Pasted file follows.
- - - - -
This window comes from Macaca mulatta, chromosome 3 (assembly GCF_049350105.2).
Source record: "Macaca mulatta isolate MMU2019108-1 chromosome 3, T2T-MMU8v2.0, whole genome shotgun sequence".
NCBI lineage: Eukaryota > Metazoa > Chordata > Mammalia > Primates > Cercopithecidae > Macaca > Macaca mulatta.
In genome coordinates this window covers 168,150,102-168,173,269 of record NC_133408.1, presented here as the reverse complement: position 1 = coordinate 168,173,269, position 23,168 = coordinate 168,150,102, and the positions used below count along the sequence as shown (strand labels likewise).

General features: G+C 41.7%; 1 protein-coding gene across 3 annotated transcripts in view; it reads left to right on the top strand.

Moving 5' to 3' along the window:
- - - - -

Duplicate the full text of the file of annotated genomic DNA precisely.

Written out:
This window comes from Macaca mulatta, chromosome 3 (assembly GCF_049350105.2).
Source record: "Macaca mulatta isolate MMU2019108-1 chromosome 3, T2T-MMU8v2.0, whole genome shotgun sequence".
NCBI lineage: Eukaryota > Metazoa > Chordata > Mammalia > Primates > Cercopithecidae > Macaca > Macaca mulatta.
In genome coordinates this window covers 168,150,102-168,173,269 of record NC_133408.1, presented here as the reverse complement: position 1 = coordinate 168,173,269, position 23,168 = coordinate 168,150,102, and the positions used below count along the sequence as shown (strand labels likewise).

General features: G+C 41.7%; 1 protein-coding gene across 3 annotated transcripts in view; it reads left to right on the top strand.

Moving 5' to 3' along the window: